When faced with the Kanban versus Scrum dilemma for software testing, time can be the best guide. One fits when...
By submitting your email address, you agree to receive emails regarding relevant topic offers from TechTarget and its partners. You can withdraw your consent at any time. Contact TechTarget at 275 Grove Street, Newton, MA.
tight deadlines loom and the other when there are tasks that take longer than a short iteration to properly fulfill. Of course, there are other criteria for choosing a methodology.
Experts say Agile test methods matter little if continuous testing isn't done. "If your code is not good, you get no customers," said technical architect for Agile Thought Inc. Eric Landes. "Testing needs to be baked into all processes, not included here and there as an afterthought."
What Kanban can do
Some architects may gravitate toward Kanban because they like the idea of tackling a project by starting with what they know and evolving from there. "The big difference between Kanban and other Agile thinking is that Kanban focuses on system thinking," Landes said. Kanban processes can optimize, step by step, software quality from conception to delivery.
Scrum is very regular. You can think of it as a heartbeat that beats and beats and beats at a regular pace.
Depending on the culture of the development team, some may prefer Kanban because it limits the amount of work in all stages of workflow, or the WIP limit (work in progress), according to Agile expert Ellen Gottesdiener of EBG Consulting Inc. In some ways, this is beneficial because teams can focus their energy on completing one piece of the puzzle at a time and limiting the workflow.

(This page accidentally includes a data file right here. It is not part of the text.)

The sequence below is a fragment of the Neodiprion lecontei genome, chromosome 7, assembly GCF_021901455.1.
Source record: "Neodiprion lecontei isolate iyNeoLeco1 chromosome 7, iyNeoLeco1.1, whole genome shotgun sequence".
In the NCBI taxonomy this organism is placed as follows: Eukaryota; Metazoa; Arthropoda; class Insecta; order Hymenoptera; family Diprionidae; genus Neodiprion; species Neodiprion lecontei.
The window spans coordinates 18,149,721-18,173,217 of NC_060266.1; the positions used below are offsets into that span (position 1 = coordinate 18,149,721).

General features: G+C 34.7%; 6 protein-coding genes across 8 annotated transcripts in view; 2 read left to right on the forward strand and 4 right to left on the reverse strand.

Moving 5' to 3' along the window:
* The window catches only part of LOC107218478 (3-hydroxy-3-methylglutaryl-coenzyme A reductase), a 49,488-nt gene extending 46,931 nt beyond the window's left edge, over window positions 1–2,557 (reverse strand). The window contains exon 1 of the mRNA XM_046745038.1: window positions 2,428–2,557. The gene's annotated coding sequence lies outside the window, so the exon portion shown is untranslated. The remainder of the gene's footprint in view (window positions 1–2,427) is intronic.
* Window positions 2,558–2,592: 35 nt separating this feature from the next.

Kanban may be the clear choice when a release needs to be done in a short period of time. "Kanban is a good option because as soon as that piece of work [a feature] is finished, it is declared done, it is releasable," Gottesdiener said.
This brings quality to the work from beginning to end. The workflow starts with comprehending the requirements, transitions design, then development, moves to testing and ends with the release.
Summing up Scrum
While Kanban is more systems oriented, Scrum resonates well with project managers. "Scrum presents processes and ceremonies that make sense at the team level and to PM [project management] types," Landes said.
The workflow with Scrum is similar to that of Kanban, except the time frame is more defined. "Scrum is very prescriptive about time," Gottesdiener said. "You pick a time period, say two weeks, and valuable requirements are completed in that time box."
Kanban vs. Scrum
Comparing software development methods
Customizing project management frameworks
Agile process frameworks for the enterprise
Using Scrum helps isolate the amount of work that can be completed to a specific time period. "Scrum is very regular. You can think of it as a heartbeat that beats and beats and beats at a regular pace," Gottesdiener said. At the end of that regular process, which is usually done in iterations, regular testing puts the application in good shape to be demonstrated, reviewed and released.
When looking at Kanban versus Scrum, it's important to remember that in the end both practices are similar in that they are more about change management than anything else, Gottesdiener said. Their learning curves are also similar, requirement initial commitment and constant growth.
About the author:
Maxine Giza is the associate site editor for SearchSOA.com and can be reached at email@example.com.